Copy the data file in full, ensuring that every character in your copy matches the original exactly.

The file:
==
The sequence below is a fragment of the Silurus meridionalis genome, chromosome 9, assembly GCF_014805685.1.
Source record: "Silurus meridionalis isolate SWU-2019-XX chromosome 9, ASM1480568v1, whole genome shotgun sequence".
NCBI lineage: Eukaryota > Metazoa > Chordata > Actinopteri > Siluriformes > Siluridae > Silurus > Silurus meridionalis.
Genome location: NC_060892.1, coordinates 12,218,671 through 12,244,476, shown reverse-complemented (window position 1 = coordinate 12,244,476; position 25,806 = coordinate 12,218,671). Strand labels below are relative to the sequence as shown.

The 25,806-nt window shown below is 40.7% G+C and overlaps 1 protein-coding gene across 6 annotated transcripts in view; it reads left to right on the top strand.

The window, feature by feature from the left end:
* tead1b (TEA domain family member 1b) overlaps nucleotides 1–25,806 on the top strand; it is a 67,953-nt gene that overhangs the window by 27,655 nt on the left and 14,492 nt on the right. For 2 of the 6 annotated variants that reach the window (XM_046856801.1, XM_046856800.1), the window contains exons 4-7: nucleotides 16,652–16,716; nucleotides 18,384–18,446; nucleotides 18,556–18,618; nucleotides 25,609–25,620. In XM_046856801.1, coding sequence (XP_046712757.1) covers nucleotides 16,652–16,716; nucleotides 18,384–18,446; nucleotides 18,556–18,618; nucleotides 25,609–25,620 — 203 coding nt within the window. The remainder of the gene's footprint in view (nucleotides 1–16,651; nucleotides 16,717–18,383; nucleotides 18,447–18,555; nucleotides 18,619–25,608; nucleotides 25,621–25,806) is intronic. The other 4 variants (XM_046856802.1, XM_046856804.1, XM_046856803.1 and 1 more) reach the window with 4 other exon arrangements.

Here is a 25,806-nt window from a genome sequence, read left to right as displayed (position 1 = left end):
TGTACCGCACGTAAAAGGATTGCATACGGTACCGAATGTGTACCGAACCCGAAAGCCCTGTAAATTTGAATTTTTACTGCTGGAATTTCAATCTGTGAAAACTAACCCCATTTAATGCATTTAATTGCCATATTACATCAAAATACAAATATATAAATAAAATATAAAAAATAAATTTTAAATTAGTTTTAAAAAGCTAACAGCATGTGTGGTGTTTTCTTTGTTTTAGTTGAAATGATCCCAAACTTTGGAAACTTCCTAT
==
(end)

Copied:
The sequence below is a fragment of the Silurus meridionalis genome, chromosome 9, assembly GCF_014805685.1.
Source record: "Silurus meridionalis isolate SWU-2019-XX chromosome 9, ASM1480568v1, whole genome shotgun sequence".
NCBI lineage: Eukaryota > Metazoa > Chordata > Actinopteri > Siluriformes > Siluridae > Silurus > Silurus meridionalis.
Genome location: NC_060892.1, coordinates 12,218,671 through 12,244,476, shown reverse-complemented (window position 1 = coordinate 12,244,476; position 25,806 = coordinate 12,218,671). Strand labels below are relative to the sequence as shown.

The 25,806-nt window shown below is 40.7% G+C and overlaps 1 protein-coding gene across 6 annotated transcripts in view; it reads left to right on the top strand.

The window, feature by feature from the left end:
* tead1b (TEA domain family member 1b) overlaps nucleotides 1–25,806 on the top strand; it is a 67,953-nt gene that overhangs the window by 27,655 nt on the left and 14,492 nt on the right. For 2 of the 6 annotated variants that reach the window (XM_046856801.1, XM_046856800.1), the window contains exons 4-7: nucleotides 16,652–16,716; nucleotides 18,384–18,446; nucleotides 18,556–18,618; nucleotides 25,609–25,620. In XM_046856801.1, coding sequence (XP_046712757.1) covers nucleotides 16,652–16,716; nucleotides 18,384–18,446; nucleotides 18,556–18,618; nucleotides 25,609–25,620 — 203 coding nt within the window. The remainder of the gene's footprint in view (nucleotides 1–16,651; nucleotides 16,717–18,383; nucleotides 18,447–18,555; nucleotides 18,619–25,608; nucleotides 25,621–25,806) is intronic. The other 4 variants (XM_046856802.1, XM_046856804.1, XM_046856803.1 and 1 more) reach the window with 4 other exon arrangements.

Here is a 25,806-nt window from a genome sequence, read left to right as displayed (position 1 = left end):
TGTACCGCACGTAAAAGGATTGCATACGGTACCGAATGTGTACCGAACCCGAAAGCCCTGTAAATTTGAATTTTTACTGCTGGAATTTCAATCTGTGAAAACTAACCCCATTTAATGCATTTAATTGCCATATTACATCAAAATACAAATATATAAATAAAATATAAAAAATAAATTTTAAATTAGTTTTAAAAAGCTAACAGCATGTGTGGTGTTTTCTTTGTTTTAGTTGAAATGATCCCAAACTTTGGAAACTTCCTAT